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Biotransformation Xenobiotic metabolism “Essentials of Toxicology” by Klaassen Curtis D. and Watkins John B Chapter 6.

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Presentation on theme: "Biotransformation Xenobiotic metabolism “Essentials of Toxicology” by Klaassen Curtis D. and Watkins John B Chapter 6."— Presentation transcript:

1 Biotransformation Xenobiotic metabolism “Essentials of Toxicology” by Klaassen Curtis D. and Watkins John B Chapter 6

2 Biotransformation Water soluble xenobiotics are easier to eliminate ( t 1/2 ) –Urine, feces but not exhalation –If within barrier, no out Multiple enzymes (families) –Constitutively expressed –Inducible –Broad specificity –Polymorphic (allelic variants) –Stereo-isomer specificity: 6-OH in hormones: CYP2A1 6  -OH CYP3A 6  -OH

3 Biotransformation Potentially toxic xenobiotic Inactive metabolite Relatively harmless Reactive intermediate Detoxification Metabolic activation

4 Converting lipophilic to water soluble compounds Xenobiotic Reactive intermediate Conjugate Phase I - Activation Phase II - Conjugation Excretion Lipophilic (non-polar) Water soluble (polar)

5 Phase I introduction of functional group hydrophilicity increases slightly may inactivate or activate original compound major player is CYP or mixed function oxygenase (MFO) system in conjunction with NAD(P)H location of reactions is smooth endoplasmic reticulum

6 Phase II conjugation with endogenous molecules (GSH, glycine, cystein, glucuronic acid) hydrophilicity increases substantially neutralization of active metabolic intermediates facilitation of elimination location of reactions is cytoplasm

7 Phase I reactions  Oxidation Hydroxylation (addition of -OH group) N- and O- Dealkylation (removal of -CH side chains) Deamination (removal of -NH side chains) Epoxidation (formation of epoxides) Oxygen addition (sulfoxidation, N-oxidation) Hydrogen removal  Reduction Hydrogen addition (unsaturated bonds to saturated) Donor molecules include GSH, FAD, NAD(P)H Oxygen removal  Hydrolysis Splitting of C-N-C (amide) and C-O-C (ester) bonds OCCOCCC O C See also Chapter 6 of Casarett and Doull’s “Toxicology” Table 6.1 epoxide

8 Biotransformation Activation of xenobiotics is a key element (e.g. benzene, vinyl chloride) –Reactive intermediates include epoxides and free radical species (unpaired electrons) that are short-lived and hence highly reactive –Protection is provided by endogenous antioxidant substances, e.g. GSH vitamins C and E antioxidant enzymes, SOD, GPX, CAT in coupled reactions –Antioxidant molecules are oxidized in the process but have the capacity to regenerate the reduced form from the oxidized - NAD(P)H is a key player See also p. 40-44 of Casarett and Doull’s “Toxicology”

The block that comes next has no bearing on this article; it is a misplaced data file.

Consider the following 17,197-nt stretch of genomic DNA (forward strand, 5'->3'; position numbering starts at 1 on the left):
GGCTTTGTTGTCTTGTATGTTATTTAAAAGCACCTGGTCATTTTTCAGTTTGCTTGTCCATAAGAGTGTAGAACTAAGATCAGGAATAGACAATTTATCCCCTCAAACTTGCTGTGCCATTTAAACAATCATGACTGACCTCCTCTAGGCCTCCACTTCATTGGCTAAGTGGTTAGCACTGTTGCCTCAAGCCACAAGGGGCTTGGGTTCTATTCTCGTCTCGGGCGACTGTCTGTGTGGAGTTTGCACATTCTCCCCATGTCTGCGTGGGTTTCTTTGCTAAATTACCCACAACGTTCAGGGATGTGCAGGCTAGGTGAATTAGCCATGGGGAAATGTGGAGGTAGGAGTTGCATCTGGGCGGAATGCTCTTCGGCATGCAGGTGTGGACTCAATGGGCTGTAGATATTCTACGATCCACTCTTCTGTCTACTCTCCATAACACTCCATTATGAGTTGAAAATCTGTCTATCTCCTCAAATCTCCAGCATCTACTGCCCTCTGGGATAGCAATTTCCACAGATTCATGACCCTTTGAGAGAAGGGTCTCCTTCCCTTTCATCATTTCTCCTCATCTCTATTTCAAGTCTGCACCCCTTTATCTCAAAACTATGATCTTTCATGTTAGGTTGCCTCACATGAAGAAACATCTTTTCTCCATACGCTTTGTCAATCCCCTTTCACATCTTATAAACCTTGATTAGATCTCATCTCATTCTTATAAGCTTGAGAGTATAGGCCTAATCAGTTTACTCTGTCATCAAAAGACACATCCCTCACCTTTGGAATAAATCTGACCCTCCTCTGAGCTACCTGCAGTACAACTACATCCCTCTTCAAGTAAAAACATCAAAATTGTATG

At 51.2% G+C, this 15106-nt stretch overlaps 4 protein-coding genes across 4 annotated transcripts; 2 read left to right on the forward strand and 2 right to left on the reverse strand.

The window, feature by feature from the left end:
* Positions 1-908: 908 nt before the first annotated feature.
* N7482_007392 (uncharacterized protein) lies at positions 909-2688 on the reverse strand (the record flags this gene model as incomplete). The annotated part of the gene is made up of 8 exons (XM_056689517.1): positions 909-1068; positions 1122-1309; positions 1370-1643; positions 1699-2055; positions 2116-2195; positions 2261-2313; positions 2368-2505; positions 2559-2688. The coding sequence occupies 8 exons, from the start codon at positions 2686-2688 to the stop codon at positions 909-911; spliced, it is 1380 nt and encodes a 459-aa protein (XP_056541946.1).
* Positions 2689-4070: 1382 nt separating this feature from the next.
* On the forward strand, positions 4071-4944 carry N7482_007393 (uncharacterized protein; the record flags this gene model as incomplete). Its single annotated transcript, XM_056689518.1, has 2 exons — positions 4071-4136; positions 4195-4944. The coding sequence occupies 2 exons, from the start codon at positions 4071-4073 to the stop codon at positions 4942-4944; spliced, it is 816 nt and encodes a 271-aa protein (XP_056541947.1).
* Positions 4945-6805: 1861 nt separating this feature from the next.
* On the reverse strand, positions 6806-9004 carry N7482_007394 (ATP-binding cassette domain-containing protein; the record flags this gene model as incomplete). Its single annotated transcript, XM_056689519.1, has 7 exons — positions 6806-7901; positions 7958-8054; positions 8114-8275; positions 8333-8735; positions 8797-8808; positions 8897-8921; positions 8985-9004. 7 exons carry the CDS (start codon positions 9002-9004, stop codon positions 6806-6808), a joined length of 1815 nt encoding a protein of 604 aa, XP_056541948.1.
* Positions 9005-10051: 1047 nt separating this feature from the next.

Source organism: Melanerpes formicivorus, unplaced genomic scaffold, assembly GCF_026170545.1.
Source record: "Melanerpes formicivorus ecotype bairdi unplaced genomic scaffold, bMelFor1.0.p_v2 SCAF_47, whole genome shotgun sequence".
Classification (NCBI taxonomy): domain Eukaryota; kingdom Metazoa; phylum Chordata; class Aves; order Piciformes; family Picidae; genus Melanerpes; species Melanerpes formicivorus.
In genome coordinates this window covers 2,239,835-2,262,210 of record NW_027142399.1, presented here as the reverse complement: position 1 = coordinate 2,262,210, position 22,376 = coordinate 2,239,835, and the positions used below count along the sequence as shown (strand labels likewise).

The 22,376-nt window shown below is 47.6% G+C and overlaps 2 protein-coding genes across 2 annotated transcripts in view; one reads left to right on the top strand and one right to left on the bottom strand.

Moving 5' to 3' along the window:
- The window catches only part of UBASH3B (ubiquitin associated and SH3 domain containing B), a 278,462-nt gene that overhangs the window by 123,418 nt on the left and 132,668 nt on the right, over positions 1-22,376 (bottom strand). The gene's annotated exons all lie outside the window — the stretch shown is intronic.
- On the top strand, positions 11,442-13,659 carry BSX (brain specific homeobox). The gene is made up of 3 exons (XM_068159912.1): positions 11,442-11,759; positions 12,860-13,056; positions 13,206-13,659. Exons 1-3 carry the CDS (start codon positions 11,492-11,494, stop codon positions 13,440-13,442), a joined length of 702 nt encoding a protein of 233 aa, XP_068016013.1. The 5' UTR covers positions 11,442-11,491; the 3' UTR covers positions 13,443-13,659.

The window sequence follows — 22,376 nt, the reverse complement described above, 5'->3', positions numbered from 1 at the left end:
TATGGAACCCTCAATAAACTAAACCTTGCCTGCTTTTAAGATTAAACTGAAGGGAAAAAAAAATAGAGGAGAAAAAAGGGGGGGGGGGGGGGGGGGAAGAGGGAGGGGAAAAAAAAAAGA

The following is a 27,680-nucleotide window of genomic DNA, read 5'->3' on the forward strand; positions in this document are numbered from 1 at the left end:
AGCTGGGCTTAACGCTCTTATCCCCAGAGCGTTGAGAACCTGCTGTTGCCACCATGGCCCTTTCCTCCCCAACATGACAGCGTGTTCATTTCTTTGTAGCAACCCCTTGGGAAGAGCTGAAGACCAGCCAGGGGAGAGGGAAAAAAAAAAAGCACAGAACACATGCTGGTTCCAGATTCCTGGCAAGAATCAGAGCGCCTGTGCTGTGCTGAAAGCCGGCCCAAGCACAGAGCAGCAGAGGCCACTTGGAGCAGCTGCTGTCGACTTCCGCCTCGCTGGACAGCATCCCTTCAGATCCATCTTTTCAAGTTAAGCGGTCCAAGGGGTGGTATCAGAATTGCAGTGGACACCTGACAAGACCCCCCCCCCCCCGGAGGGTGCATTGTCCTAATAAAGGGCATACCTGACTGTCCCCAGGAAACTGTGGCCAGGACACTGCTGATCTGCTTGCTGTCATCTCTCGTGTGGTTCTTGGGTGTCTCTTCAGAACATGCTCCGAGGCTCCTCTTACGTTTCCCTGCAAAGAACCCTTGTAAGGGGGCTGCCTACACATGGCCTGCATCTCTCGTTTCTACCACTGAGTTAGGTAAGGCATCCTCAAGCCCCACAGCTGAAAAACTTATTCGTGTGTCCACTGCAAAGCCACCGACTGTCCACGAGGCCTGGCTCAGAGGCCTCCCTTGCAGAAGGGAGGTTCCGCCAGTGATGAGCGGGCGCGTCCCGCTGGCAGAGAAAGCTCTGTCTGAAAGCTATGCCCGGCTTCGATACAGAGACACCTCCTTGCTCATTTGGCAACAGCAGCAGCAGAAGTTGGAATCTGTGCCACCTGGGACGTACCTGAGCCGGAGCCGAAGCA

9 Cytochrome P450 (CYP) Mixed Function Oxidases (MFO) Located in many tissues but highly in liver ER Human: 16 gene families CYP 1,2,3 perform drug metabolism >48 genes sequenced Key forms: CYP1A2, CYP2C9, CYP2C19, CYP2D6, CYP2E1, and CYP3A4 Highly inducible –AlcoholCYP2E1 –Dioxin/PCBs CYP1A –BarbituratesCYP2B CYP genes have multiple alleles (2D6 has 53, and 2E1 has 13)

10 The CYP-450 reaction cycle A E D C F G (B)

11 Oxidation of vinyl chloride to an epoxide

12 Metabolic enzymes 1.Microsomal: 1.CYP450 monooxygenases 2.Flavin monooxygenase 2.Non-microsomal 1.Alcohol dehydrogenase 2.Aldehyde dehydrogenase 3.Monoamine and diamine oxidases 3.Both 1.Esterases and Amidases 2.Prostaglandin synthase 3.Peroxidases

13 Cooxidation of acetaminophen by prostaglandin endoperoxide synthetase Compare to fig. 6-2

14 Hydrolysis of esters and amides

15 Hydrolysis of organophosphates




19 Hydrolysis of epoxides

20 Stereoselective hydroxylation

21 Metabolism of benzo(a)pyrene to 9,10 epoxide: Potent mutagen that binds DNA

22 Azo- and nitro- reduction

23 Flora action Intestinal flora as part of biotransformation reabsorption Ready for elimination


25 Oxidation reactions



28 Benzene trasformation to leukemia-causing metabolite

29 Flavin mono-oxygenases (FMO) catalyzed reactions Nitrogen compounds

30 Phase II reactions Glycoside conjugation - glucuronidation Sulfate - sulfation Glutathione (GSH) Methylation Acylation –Acetylation –Amino acid conjugation –Deacetylation Phosphate conjugation

31 Glucuronidation of phenol

32 Sulfation of phenol and toluene

33 GSH conjugation of acetaminophen

34 Glutathione  -glutamyl-cysteinyl-glycine Active site of a GST:

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